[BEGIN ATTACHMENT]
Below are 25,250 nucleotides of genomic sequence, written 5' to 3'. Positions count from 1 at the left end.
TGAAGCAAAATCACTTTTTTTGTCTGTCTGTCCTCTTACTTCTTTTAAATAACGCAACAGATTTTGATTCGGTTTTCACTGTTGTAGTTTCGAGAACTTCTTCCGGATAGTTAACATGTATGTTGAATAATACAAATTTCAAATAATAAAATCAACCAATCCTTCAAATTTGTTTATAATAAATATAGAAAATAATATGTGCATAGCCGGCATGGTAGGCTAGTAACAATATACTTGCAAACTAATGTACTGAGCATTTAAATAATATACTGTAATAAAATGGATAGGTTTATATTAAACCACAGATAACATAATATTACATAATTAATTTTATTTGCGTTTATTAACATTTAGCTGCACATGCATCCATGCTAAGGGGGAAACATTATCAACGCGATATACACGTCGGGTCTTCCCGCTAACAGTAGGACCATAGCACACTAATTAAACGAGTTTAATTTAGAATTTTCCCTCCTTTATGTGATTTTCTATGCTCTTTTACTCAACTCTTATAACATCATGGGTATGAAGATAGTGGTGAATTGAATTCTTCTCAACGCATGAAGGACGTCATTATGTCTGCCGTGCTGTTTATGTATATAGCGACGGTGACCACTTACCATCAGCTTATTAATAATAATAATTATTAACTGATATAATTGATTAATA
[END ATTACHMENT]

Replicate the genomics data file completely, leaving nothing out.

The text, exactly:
Below are 25,250 nucleotides of genomic sequence, written 5' to 3'. Positions count from 1 at the left end.
TGAAGCAAAATCACTTTTTTTGTCTGTCTGTCCTCTTACTTCTTTTAAATAACGCAACAGATTTTGATTCGGTTTTCACTGTTGTAGTTTCGAGAACTTCTTCCGGATAGTTAACATGTATGTTGAATAATACAAATTTCAAATAATAAAATCAACCAATCCTTCAAATTTGTTTATAATAAATATAGAAAATAATATGTGCATAGCCGGCATGGTAGGCTAGTAACAATATACTTGCAAACTAATGTACTGAGCATTTAAATAATATACTGTAATAAAATGGATAGGTTTATATTAAACCACAGATAACATAATATTACATAATTAATTTTATTTGCGTTTATTAACATTTAGCTGCACATGCATCCATGCTAAGGGGGAAACATTATCAACGCGATATACACGTCGGGTCTTCCCGCTAACAGTAGGACCATAGCACACTAATTAAACGAGTTTAATTTAGAATTTTCCCTCCTTTATGTGATTTTCTATGCTCTTTTACTCAACTCTTATAACATCATGGGTATGAAGATAGTGGTGAATTGAATTCTTCTCAACGCATGAAGGACGTCATTATGTCTGCCGTGCTGTTTATGTATATAGCGACGGTGACCACTTACCATCAGCTTATTAATAATAATAATTATTAACTGATATAATTGATTAATA